A Look Back: September 1989 – A Tale of Two Versions
Too Long; Didn’t Read
A tale of two versions and why you need to thank Nintendo for purchasing the better version of Tetris.
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By the summer of 1989, Nintendo’s NES was dominating the video game world. Both NEC’s Turbo Grafx-16 and Sega’s Genesis began shipping their systems in limited quantities, but neither would take a foothold by the Holiday season. Then came a small portable unit called the Gameboy, which Nintendo hoped would dominate the handheld marketplace. And with a little luck, it did.
Part of the Gameboy’s success was bolstered by one of the most successful games of all time, Tetris, which was an incredibly addictive puzzle game by a Russian programmer Alexey Pajitnov. Seizing on the vast potential of the game, publishers from around the globe made did their best to acquire the rights to it. Atari, who was struggling to keep the 7800 console afloat, made the biggest offer and purchased the rights to Tetris.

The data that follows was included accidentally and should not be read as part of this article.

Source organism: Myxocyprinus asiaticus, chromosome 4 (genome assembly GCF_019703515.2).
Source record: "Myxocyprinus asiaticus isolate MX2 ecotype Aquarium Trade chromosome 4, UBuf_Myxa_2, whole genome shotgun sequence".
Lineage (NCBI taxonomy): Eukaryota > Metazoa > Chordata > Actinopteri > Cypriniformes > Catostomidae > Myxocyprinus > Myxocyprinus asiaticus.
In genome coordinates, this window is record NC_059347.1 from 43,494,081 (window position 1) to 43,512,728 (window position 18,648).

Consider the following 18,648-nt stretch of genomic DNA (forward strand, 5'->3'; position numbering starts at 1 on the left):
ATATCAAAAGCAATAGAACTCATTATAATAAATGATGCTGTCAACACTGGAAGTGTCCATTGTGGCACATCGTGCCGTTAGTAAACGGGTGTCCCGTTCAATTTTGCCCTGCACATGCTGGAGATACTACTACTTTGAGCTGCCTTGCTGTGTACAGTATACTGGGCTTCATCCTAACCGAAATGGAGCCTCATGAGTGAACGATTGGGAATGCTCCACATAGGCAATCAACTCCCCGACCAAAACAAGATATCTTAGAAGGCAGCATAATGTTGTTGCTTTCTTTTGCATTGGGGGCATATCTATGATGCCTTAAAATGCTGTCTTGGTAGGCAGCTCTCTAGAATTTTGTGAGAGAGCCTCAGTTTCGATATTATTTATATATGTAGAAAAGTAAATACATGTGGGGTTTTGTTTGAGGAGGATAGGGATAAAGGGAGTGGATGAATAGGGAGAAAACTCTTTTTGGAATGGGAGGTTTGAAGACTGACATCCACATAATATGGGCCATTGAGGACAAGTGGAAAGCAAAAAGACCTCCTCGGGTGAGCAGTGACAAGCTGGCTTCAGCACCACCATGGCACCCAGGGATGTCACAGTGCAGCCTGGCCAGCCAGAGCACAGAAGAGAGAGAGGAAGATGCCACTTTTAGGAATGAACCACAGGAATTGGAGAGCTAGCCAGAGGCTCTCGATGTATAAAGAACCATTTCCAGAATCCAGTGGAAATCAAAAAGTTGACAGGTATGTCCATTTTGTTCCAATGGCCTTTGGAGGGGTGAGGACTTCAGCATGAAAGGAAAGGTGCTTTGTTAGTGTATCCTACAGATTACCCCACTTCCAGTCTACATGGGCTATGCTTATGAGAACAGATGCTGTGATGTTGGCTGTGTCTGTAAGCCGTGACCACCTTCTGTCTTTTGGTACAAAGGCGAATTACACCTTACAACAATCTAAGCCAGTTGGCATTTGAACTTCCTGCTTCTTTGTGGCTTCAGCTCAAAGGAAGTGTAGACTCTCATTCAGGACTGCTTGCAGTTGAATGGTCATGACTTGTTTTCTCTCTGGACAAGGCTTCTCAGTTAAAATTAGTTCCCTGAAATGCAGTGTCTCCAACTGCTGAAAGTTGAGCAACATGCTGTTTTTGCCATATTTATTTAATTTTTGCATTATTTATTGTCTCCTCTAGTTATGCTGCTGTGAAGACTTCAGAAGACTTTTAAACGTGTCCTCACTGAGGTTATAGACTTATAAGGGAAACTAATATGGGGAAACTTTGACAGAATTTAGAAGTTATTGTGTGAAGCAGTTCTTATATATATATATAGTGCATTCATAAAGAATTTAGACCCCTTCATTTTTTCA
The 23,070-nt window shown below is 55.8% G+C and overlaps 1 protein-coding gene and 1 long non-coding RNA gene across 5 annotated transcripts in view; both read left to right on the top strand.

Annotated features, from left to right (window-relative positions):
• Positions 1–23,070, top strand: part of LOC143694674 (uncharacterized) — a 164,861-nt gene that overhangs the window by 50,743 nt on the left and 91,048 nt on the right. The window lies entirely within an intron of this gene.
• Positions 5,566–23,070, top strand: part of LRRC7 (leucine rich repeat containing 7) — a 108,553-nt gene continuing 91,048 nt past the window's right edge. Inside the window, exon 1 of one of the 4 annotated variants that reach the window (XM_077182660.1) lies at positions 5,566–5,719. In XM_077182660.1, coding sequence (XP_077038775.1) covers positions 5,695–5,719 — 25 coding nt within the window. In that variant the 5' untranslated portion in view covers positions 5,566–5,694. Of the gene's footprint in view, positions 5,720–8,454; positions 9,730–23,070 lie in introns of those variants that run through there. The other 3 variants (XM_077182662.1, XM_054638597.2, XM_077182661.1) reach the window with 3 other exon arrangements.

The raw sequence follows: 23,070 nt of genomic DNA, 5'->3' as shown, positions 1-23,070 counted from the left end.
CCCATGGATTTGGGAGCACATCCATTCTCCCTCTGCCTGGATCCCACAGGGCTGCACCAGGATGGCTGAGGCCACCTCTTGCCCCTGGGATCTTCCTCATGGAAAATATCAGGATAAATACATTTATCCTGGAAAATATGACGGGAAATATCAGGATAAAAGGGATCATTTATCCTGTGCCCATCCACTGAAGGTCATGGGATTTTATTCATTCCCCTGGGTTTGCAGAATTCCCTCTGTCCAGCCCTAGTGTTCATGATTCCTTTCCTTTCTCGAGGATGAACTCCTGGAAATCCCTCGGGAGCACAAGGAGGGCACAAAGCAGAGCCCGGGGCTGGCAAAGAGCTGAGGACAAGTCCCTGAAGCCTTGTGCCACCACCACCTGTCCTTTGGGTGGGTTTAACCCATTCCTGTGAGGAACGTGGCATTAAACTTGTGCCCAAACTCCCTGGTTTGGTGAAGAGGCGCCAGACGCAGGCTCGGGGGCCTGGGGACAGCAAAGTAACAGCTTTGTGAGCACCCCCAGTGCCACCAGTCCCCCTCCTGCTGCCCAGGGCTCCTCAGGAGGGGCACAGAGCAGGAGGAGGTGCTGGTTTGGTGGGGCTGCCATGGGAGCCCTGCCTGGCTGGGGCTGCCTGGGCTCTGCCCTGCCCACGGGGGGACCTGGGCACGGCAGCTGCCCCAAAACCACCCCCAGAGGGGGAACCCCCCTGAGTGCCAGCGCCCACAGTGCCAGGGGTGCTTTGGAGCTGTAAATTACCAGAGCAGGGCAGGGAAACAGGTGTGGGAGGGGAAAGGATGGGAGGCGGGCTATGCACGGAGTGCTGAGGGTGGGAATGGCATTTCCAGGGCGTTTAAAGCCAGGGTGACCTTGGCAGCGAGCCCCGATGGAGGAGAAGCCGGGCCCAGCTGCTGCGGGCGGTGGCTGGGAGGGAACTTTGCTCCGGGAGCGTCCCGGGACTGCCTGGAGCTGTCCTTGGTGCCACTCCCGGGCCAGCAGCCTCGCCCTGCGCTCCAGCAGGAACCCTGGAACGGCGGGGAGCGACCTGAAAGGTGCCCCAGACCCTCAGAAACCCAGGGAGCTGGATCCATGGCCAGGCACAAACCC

You would think that since Atari, who now owned the best puzzle game ever, would be making money hand over fist, right? Well, they would have until an error was uncovered: it seemed that there were two versions of Tetris, and Atari had unknowingly purchased the rights to the computer version while the worldwide console rights were still up for grabs.
Nintendo, being the shrewd business that they were known for, quickly gobbled up the console rights and immediately released Tetris as a pack-in game for the Gameboy. The rest, as they say, is history.
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